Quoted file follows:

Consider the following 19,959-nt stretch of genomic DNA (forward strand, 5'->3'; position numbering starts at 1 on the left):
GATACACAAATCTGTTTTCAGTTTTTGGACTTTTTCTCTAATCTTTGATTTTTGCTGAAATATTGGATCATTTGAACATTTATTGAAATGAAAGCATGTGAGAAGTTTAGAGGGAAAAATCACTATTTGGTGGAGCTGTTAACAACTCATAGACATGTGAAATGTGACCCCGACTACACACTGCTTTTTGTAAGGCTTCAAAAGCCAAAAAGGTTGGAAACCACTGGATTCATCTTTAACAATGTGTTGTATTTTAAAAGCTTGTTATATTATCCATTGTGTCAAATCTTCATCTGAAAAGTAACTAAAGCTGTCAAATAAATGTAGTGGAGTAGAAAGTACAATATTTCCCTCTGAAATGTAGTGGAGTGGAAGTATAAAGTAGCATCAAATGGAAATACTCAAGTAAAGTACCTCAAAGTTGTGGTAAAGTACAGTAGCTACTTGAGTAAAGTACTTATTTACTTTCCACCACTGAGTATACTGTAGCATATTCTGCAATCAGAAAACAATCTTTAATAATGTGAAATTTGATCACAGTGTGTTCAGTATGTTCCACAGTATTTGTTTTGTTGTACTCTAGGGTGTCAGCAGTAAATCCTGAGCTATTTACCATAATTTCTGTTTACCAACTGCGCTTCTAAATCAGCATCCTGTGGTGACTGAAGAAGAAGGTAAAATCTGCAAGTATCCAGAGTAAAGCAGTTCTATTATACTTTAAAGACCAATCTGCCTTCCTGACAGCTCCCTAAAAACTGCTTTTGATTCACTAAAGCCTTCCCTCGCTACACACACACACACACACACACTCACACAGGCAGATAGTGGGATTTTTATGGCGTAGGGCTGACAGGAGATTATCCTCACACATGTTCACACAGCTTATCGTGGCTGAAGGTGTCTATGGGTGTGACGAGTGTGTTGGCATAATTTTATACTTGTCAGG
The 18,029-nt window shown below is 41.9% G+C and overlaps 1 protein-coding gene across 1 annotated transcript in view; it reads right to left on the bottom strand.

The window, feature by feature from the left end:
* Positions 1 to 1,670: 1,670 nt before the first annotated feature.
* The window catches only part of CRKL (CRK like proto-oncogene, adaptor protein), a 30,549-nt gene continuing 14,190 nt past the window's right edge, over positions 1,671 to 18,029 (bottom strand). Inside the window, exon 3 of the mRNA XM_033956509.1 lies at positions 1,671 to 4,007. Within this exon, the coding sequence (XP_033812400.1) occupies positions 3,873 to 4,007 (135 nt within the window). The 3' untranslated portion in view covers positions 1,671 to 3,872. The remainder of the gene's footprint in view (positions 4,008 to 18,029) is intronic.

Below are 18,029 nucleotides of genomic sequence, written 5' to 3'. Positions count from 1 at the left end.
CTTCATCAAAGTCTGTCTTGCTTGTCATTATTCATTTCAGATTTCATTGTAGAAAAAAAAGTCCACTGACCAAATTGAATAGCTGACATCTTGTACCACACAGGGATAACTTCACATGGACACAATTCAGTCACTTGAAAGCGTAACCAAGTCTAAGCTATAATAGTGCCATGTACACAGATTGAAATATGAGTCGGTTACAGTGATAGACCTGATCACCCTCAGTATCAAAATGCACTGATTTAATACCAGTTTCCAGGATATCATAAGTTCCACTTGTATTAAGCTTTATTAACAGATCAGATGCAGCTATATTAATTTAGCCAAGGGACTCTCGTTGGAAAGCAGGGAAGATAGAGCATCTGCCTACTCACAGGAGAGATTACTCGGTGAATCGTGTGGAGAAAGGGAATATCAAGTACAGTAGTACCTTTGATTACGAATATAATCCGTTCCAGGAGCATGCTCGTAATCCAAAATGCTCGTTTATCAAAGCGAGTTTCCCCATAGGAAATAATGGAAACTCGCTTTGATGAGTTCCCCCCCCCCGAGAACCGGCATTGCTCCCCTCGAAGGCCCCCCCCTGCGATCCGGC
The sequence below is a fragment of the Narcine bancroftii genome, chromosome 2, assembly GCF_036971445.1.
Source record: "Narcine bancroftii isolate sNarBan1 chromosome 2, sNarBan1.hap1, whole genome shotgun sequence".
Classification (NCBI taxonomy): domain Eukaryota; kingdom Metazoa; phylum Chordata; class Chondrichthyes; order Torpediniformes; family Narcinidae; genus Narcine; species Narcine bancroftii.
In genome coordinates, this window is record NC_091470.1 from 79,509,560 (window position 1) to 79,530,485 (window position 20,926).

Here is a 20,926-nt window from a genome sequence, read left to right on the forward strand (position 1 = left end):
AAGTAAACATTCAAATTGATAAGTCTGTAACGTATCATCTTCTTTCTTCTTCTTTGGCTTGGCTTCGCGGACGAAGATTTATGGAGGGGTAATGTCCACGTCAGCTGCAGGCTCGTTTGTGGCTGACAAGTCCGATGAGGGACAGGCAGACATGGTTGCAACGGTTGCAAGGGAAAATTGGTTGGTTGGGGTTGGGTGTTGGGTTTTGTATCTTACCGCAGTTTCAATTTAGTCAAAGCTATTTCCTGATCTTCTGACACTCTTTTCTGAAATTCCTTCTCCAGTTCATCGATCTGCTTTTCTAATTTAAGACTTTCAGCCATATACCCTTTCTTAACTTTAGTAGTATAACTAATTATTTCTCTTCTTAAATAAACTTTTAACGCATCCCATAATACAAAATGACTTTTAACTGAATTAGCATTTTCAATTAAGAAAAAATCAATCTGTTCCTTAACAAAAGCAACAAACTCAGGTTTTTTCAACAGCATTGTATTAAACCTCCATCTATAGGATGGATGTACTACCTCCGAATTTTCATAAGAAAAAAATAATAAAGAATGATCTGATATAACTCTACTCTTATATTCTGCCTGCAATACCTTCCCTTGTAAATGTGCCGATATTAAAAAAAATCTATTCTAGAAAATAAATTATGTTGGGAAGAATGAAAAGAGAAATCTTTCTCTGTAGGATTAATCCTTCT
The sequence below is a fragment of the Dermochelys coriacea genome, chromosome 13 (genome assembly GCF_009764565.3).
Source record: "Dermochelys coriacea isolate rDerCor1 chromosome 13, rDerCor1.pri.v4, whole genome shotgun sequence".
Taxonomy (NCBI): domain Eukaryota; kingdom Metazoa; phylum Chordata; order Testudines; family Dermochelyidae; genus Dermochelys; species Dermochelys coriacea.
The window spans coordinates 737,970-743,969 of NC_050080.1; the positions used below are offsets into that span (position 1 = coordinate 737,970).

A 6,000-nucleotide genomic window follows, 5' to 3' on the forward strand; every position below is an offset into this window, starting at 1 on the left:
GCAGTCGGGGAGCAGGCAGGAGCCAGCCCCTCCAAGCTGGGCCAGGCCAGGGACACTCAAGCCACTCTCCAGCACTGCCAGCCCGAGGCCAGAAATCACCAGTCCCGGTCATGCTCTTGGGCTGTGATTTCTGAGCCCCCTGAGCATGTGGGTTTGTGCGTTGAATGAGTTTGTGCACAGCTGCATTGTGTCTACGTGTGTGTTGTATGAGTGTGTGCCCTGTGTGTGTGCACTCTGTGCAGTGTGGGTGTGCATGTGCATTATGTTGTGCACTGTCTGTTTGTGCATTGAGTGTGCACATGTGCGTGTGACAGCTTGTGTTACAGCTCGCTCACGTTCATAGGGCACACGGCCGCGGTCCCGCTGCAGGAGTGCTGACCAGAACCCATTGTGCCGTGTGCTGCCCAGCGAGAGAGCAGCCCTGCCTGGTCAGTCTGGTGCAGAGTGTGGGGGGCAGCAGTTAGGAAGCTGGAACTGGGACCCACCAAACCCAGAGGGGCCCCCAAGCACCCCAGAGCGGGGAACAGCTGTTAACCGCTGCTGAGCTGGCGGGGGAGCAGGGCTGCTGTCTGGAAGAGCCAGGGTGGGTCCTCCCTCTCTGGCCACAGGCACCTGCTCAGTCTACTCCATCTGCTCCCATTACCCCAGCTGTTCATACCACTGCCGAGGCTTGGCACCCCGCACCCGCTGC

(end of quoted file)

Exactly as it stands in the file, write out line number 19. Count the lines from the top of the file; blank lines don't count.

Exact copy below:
A 6,000-nucleotide genomic window follows, 5' to 3' on the forward strand; every position below is an offset into this window, starting at 1 on the left: